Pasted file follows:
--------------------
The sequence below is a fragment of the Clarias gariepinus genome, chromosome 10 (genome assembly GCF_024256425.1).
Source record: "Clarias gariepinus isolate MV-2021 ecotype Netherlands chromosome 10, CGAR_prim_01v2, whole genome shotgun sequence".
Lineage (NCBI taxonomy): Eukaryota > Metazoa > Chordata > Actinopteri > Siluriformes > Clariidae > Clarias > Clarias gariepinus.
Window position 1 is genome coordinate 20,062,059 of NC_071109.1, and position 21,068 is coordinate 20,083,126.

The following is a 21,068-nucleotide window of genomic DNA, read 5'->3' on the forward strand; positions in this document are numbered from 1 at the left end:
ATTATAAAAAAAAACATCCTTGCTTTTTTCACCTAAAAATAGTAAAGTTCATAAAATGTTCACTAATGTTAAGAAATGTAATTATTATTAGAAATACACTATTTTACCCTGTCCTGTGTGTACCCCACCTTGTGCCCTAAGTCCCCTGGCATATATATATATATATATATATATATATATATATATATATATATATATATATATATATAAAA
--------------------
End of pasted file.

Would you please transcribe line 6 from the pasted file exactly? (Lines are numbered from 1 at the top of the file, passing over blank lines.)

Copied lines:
ATTATAAAAAAAAACATCCTTGCTTTTTTCACCTAAAAATAGTAAAGTTCATAAAATGTTCACTAATGTTAAGAAATGTAATTATTATTAGAAATACACTATTTTACCCTGTCCTGTGTGTACCCCACCTTGTGCCCTAAGTCCCCTGGCATATATATATATATATATATATATATATATATATATATATATATATATATATATATATAAAA